The fourth installment in the Transformers franchise opened just over $100 million this past weekend. That's the fourth movie this Summer to debut north of $90 million (a new record). The other three all dropped at least 61 percent in their second frame; meanwhile, 2009's Transformers: Revenge of the Fallen received similarly poor reviews and fell 61 percent over the Fourth of July weekend. It's likely that Age of Extinction winds up in the same range, which would put it just below $40 million. Tammy is the only movie with any chance of taking first place from Transformers. Opening at 3,465 locations on Wednesday, the Melissa McCarthy comedy could theoretically earn over $30 million this weekend.
McCarthy became widely known thanks to her strong supporting turn in 2011 comedy Bridesmaids. Her status as a comedy superstar was cemented last year when she headlined Identity Thief and The Heat, which earned $134.5 million and $159.6 million, respectively.
It's unlikely that Tammy comes anywhere close to replicating the success of those movies. Identity Thief and The Heat put McCarthy against a more conventional lead actor (Jason Bateman and Sandra Bullock), and the comedy flowed naturally from their conflict. While Tammy does pair McCarthy with Susan Sarandon (oddly playing her grandmother), that relationship isn't really front-and-center in the movie's marketing. Tammy did earn a solid $1.3 million on Tuesday night, which is actually stronger than The Heat ($1 million) and Identity Thief ($450,000). It would be surprising if it maintained that edge over the next few days, though. For the five-day frame, Tammy may wind up earning roughly as much as those two movies earned over their traditional three-day weekend ($39.1 million and $34.6 million).
At 3,045 locations, Deliver Us From Evil is the first horror movie to hit theaters in over two months. The Screen Gems release has grabbed the attention of horror fans in a few ways. First, the movie has been sold as a true story: "inspired by the actual accounts of an NYPD sergeant" is spelled out on the poster in font that's almost as large as the title. Second, it's from director Scott Derrickson, who has horror movie credibility thanks to his work on Sinister and The Exorcism of Emily Rose. Finally, it had a frightening teaser trailer that spooked moviegoers for months earlier this year.
Unfortunately, those same moviegoers seem to have tired a bit of the supernatural horror genre. Last year delivered three $70-million-plus hits: so far, 2014's four major supernatural horror movies have all earned less than $33 million. On its major marketing push alone, Deliver Us From Evil is going to earn more than that. Still, it may fall short of $20 million over the three-day weekend.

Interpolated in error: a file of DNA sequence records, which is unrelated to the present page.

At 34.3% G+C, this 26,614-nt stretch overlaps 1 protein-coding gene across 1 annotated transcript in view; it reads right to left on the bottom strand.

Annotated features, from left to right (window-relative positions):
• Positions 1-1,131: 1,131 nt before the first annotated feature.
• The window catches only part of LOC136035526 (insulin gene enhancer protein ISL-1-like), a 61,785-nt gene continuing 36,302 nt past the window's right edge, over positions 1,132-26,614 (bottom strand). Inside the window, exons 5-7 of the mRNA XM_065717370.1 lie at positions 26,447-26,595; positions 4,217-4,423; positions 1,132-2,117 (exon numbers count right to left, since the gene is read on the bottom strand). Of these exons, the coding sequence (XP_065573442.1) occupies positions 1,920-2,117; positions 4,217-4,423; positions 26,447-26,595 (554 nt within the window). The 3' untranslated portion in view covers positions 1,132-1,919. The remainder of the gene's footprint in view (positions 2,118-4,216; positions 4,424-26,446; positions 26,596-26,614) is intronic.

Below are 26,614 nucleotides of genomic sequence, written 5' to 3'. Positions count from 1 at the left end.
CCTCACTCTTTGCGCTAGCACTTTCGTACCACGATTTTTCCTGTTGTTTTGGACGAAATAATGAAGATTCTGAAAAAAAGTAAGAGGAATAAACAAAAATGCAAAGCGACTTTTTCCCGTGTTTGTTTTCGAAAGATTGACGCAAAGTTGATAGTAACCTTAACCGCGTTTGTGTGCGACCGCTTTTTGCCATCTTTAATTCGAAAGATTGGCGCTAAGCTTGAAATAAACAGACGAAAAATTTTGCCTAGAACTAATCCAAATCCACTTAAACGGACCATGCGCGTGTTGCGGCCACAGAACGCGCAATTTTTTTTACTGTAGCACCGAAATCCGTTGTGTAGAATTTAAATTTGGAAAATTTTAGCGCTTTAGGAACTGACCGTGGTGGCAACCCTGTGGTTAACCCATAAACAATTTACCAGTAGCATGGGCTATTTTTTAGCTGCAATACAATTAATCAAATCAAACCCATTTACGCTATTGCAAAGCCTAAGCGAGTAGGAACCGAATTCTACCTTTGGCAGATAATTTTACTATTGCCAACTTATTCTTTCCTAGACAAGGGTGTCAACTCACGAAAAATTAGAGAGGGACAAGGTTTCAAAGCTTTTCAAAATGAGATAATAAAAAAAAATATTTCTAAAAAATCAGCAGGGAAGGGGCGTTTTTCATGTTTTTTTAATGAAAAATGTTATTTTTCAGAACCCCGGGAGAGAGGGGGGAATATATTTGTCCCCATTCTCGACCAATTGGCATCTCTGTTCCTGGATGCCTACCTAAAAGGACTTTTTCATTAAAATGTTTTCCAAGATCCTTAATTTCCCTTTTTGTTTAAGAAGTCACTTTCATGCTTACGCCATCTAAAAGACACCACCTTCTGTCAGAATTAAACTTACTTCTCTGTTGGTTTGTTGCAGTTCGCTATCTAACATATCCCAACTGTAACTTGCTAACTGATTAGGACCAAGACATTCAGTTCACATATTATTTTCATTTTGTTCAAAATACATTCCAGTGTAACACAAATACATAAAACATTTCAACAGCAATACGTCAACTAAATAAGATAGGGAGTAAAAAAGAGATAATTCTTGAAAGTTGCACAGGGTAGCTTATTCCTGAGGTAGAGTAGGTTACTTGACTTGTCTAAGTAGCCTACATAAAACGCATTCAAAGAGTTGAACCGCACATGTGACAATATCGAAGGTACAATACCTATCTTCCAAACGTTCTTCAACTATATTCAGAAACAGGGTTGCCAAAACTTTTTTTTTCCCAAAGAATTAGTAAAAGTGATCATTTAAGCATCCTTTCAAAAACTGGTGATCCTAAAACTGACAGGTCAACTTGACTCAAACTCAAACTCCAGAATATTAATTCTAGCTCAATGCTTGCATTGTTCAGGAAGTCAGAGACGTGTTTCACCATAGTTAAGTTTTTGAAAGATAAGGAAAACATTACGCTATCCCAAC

Relativity releases sci-fi adventure Earth to Echo at 3,230 locations this weekend. Marketing for the movie has been angling for family audiences: one frequently-used commercial highlights critics saying "kids are going to love Earth to Echo's non-stop adventure," and that it's "a great film for everyone in the family." This makes sense, given the odd dearth of family entertainment at the box office this Summer (Maleficent is slowing down, and How to Train Your Dragon 2 didn't catch on the way many expected).
Unfortunately, the movie seems to combine two genres that have debatable appeal. The found footage style that the movie employs peaked in late 2011/early 2012, when Paranormal Activity 3, Chronicle and Project X all had successful runs. While there's not a great sample size of recent found-footage movies, the weak performance of Paranormal Activity: The Marked Ones and Devil's Due suggest audiences are moving on from the format.
Additionally, family-friendly live-action sci-fi has been a mixed bag. In different ways, Echo calls to mind movies like Zathura, Aliens in the Attic and The Last Mimzy, all three of which wound up between $20 and $30 million. It's likely that Echo earns more than that, but it would still be surprising if it crossed $20 million in its first five days.
After five days in limited release, America expands to 1,105 locations on Wednesday. The documentary is Dinesh D'Souza's follow-up to 2016: Obama's America, which is the second-biggest documentary ever with $33.4 million.
Can America match that? Probably not. 2016: Obama's America pointedly shined a negative light on an unpopular president in the midst of a heated re-election contest. America, on the other hand, is being sold simply as an alternative history of America (it does tie this history in to present-day events, but that's not the focus of the marketing). While this aligns nicely with the Fourth of July holiday, it also isn't as appealing as the overtly political content found in 2016.
In its first weekend, 2016: Obama's America earned $6.5 million from 1,091 locations. It's possible that America takes in a similar amount over the five-day frame. Forecast (July 4-6) 1. Transformers - $40 million (-60%) 2. Tammy - $24 million ($40 million five-day) 3. Deliver Us From Evil - $20 million ($33 million five-day) 4. Earth to Echo - $13 million ($19 million five-day) -. America - $3.3 million ($5.5 million five-day) Bar for Success Over its five-day opening, Tammy should at least be matching Identity Thief's $34.3 million three-day opening. Meanwhile, Deliver Us From Evil ought to be reaching $30 million (that would match Emily Rose's three-day start). Finally, Earth to Echo is in good shape if it gets to $25 million.